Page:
...my nicely polished looking-glass.
June 14, 2014 1:23 AM   Subscribe

Anthony Burgess' previously unpublished introduction to Dubliners. Joyce's stories have their centenary this year.

Colm Tóibín and Eimear McBride.

Bit of a warm-up for Bloomsday.
posted by Segundus (9 comments total) 18 users marked this as a favorite
Review of Dubliners 100; new stories inspired by the original.
posted by Segundus at 3:20 AM on June 14, 2014 [1 favorite]

I can admire the voice and architecture of Ulysses and FW, but because it lingers brilliantly and vividly at the brink of realism and symbolism in the last story, with a genuinely poignant finale, Dubliners is Joyce's greatest achievement IMHO.
posted by Hugobaron at 7:34 AM on June 14, 2014

Here comes everyposterthathasavalidorinvalidideaboutthatbookthatknowwonreeds at the edge of the river that we all run past on bloomsday.
posted by sammyo at 7:42 AM on June 14, 2014

Brilliant. Thanks.
posted by temporicide at 7:42 AM on June 14, 2014 [1 favorite]

I've never gotten through (or is it just all the way around?) Finnegans Wake, but it's plenty of fun to dip in and out of for a bit here and there.

Dubliners is certainly the most grounded and accessible of his works, lacking the romantic flights of Portrait -- which I think has aged not entirely gracefully -- but also the conscious totalism and optimistic striving of Ulysses, which I admire and enjoy rather more. Dubliners is poignant, tragic, and comic, but its ultimate point is that the only honest response to that Ireland is to cast it off as much as possible, to turn it into a mere object of reflection. Portrait is about how much oneself as an Irish person must be jettisoned or flintily critiqued to accomplish that, and Stephen never quite succeeds. But Ulysses aims at transformation and reworking, and I like it better for that. (The Wake, from my mere dabblings, is the process without a stable object; transformation without end or beginning. Maybe if I'd read Vico....)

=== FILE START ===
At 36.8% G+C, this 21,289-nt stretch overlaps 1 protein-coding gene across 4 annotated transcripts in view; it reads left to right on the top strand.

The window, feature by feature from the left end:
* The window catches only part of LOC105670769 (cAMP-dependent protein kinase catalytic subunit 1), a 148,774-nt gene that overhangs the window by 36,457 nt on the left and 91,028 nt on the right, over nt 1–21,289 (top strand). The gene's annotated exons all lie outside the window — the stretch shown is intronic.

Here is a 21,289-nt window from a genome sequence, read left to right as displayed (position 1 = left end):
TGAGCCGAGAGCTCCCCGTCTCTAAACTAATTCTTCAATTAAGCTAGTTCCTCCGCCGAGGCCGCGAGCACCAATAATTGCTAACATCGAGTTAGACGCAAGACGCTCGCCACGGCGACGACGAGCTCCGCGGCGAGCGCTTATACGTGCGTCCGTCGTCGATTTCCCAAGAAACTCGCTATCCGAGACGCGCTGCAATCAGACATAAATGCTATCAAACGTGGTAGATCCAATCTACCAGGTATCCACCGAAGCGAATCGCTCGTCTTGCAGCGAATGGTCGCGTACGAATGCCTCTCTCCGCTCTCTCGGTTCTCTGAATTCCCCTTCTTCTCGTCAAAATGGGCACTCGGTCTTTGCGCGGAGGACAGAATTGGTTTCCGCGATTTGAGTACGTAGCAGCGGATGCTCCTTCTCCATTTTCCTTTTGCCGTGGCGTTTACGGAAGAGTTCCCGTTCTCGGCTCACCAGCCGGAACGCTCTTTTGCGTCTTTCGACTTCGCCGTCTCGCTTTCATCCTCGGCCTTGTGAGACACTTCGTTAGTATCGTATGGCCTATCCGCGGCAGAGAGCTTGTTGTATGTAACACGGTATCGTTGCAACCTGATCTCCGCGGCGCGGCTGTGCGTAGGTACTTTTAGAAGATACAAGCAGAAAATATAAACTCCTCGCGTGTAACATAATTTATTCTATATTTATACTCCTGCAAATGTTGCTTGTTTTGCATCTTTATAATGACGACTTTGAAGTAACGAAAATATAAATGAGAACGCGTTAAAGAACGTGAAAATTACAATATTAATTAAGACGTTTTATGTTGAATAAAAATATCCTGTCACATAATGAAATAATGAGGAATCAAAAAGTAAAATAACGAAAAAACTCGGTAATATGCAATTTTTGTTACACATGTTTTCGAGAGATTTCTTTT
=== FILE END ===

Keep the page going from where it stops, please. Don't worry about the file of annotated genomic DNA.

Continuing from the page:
posted by kewb at 8:03 AM on June 14, 2014 [3 favorites]

Bit of a warm-up for Bloomsday.

Superfluous perhaps, considering the heat renewed and quite well substantiated claims that Joyce suffered from severe tertiary syphilis are likely to generate.

I've thought the vast compost pile of Western culture which is Finnegans Wake looked more like a symptom of a great mind in dissolution than any kind of synthesis, but didn't know the solvent.
posted by jamjam at 10:20 AM on June 14, 2014

I see Joyce's canon as gradually reaching out towards the cosmic and universal. To me that's why it's the most brilliant body of work in the English language. Dubliners is relatively grounded and specific, and approaches something heavenword by the end. Portrait tentatively takes off for the sky (with Icarus imagery and all.) Ulysses contains huge stretches where we're floating in space, feeling dense and weightless all at once, and then Finnegans Wake explodes it all and is the clearest expression of the cosmic contextful contextless universal in a single piece of work that I've ever encountered. I want to cry with joy thinking about it all.
posted by naju at 4:52 PM on June 14, 2014 [3 favorites]

Burgess is just amazing. He was my guide through Ulysses, via his book "Rejoyce". He had a deep affinity for Joycean language. He could do stuff like effortlessly coin English nonsense that phonetically matched words and phrases in any language. He was also a composer.
posted by thelonius at 6:55 PM on June 14, 2014 [1 favorite]

Great find! Thanks, Segundus.
posted by homunculus at 8:33 PM on June 14, 2014

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